Teaching Lesson 5

In this lesson, students will finish coding their chosen modifications. Students will then debug their code, checking to make sure it works as they intended, and fixing errors as they find them. In the second activity, students will use their new model as an experimental test bed. They will modify the question they came up with in Lesson 4 if necessary, and they will run experiments to address this question, using repeated trials at each variable setting. Students will critically analyze their results, as well as their model, and relate it back to the bigger picture – Water as a Shared Resource. Students will reflect on what modeling water as a shared resource has taught them about resource management and their own actions as water users. Students should share their findings with the whole class.

Review the activities from Lesson 5 as well as the material below. Reflect on how you would teach this in your class. Post your reflection to your portfolio in "Pedagogy->Module 3" under the heading Lesson 5.

Lesson Objectives
    The student will:
  • Revisit complex adaptive systems concepts and learn how they relate to understanding resource management [LO21].
  • Gain a deeper understanding of impacts on ground water resources through experience creating and experimenting with a water pump model [LO22].
  • Use customized model as an experimental test bed to run experiments [LO23]. Learn that multiple runs of the experiment are needed at each variable setting due to inherent
  • randomness in the model [LO24].
  • Use iterative refinement and apply debugging techniques to isolate and fix errors in code [LO25].
Teaching Summary
Getting Started – 5 minutes
     1. Review of previous day’s lesson and concepts and connection to today’s lesson
     2. Revisit complex adaptive systems concepts

Activity #1: Complete & Debug Code – 15 minutes
     3. Use pair programming to complete the model
     4. Test the new model – trace execution and debug the model

Activity #2: Run Experiments – 15 minutes
     5. Review the question first formulated in the model design
     6. Design experiments to run in the new model
     7. Run experiments, using multiple trials

Wrap-Up – 15 minutes
     8. Analyze results and discuss conclusions
     9. Relate the results back to the bigger picture of sharing resources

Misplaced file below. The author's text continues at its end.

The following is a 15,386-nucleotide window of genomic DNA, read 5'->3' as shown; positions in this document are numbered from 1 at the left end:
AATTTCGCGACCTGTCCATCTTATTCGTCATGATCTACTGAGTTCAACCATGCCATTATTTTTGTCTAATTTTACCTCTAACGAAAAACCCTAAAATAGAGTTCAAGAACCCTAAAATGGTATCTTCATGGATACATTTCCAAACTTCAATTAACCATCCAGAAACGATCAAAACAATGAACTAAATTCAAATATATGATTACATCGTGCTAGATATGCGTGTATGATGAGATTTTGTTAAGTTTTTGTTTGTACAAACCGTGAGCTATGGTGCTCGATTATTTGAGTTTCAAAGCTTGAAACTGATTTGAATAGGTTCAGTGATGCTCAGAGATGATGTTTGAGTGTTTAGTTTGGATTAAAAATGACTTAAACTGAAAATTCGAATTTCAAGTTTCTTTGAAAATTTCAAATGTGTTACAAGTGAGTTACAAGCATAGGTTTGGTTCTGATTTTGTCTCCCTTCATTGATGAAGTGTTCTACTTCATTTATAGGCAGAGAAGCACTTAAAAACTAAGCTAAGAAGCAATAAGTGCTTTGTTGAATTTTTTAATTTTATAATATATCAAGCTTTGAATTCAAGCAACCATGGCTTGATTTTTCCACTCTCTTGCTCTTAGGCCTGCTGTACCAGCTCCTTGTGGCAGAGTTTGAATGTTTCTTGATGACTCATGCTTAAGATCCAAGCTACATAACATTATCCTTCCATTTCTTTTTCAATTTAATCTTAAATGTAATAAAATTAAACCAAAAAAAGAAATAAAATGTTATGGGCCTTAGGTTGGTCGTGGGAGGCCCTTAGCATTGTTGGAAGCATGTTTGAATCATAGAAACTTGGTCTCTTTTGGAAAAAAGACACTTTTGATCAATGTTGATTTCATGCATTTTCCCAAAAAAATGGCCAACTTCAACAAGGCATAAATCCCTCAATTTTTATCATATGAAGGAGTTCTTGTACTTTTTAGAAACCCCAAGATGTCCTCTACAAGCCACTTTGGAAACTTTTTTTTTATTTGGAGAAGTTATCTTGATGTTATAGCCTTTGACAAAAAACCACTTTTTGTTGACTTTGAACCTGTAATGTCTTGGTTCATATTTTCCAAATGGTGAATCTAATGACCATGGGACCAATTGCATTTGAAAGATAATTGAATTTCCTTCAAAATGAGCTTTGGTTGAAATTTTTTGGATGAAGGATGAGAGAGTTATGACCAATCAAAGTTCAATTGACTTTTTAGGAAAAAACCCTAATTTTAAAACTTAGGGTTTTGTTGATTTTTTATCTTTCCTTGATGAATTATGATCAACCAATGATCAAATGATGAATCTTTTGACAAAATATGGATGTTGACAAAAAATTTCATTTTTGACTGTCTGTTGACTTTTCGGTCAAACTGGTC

10. Share your model and experimental results with the class

Assessment Questions
  • Describe four characteristics of a complex system and how they relate to a resource management situation [LO21].
  • What local or regional issue impacting water resources was included in your model? What are some of the potential impacts of that factor or condition? [LO22].
  • See student Experimental Design Form [LO23, LO24].
  • Give an example of how you were able to find and fix an error you had in your code [LO25].

NGSS Performance Expectations
Earth and Human Activity
MS-ESS3-4. Construct an argument supported by evidence for how increases in human population and per-capita consumption of natural resources impact Earth’s systems.

NRC Disciplinary Core Ideas
ESS3.C. Human Impacts on Earth Systems
Human activities have significantly altered the biosphere, sometimes damaging or destroying natural habitats and causing the extinction of other species. But changes to Earth’s environments can have different impacts (negative and positive) for different living things. Typically as human populations and per-capita consumption of natural resources increase, so do the negative impacts on Earth unless the activities and technologies involved are engineered otherwise.

NRC Scientific and Engineering Practices
Practice 1: Asking questions and defining problems
1A: Ask questions that arise from careful observation of phenomena, models, or unexpected results.
1D: Ask questions to clarify and/or refine a model, an explanation, or an engineering problem.
1E: Ask questions that require sufficient and appropriate empirical evidence to answer.

Practice 2: Developing and using models
2A: Evaluate limitations of a model for a proposed object or tool.
2B: Develop or modify a model—based on evidence – to match what happens if a variable or component of a system is changed.
2C: Use and/or develop a model of simple systems with uncertain and less predictable factors.
2D: Develop and/or revise a model to show the relationships among variables, including those that are not observable but predict observable phenomena.
2E: Develop and/or use a model to predict and/or describe phenomena.
2F: Develop a model to describe unobservable mechanisms.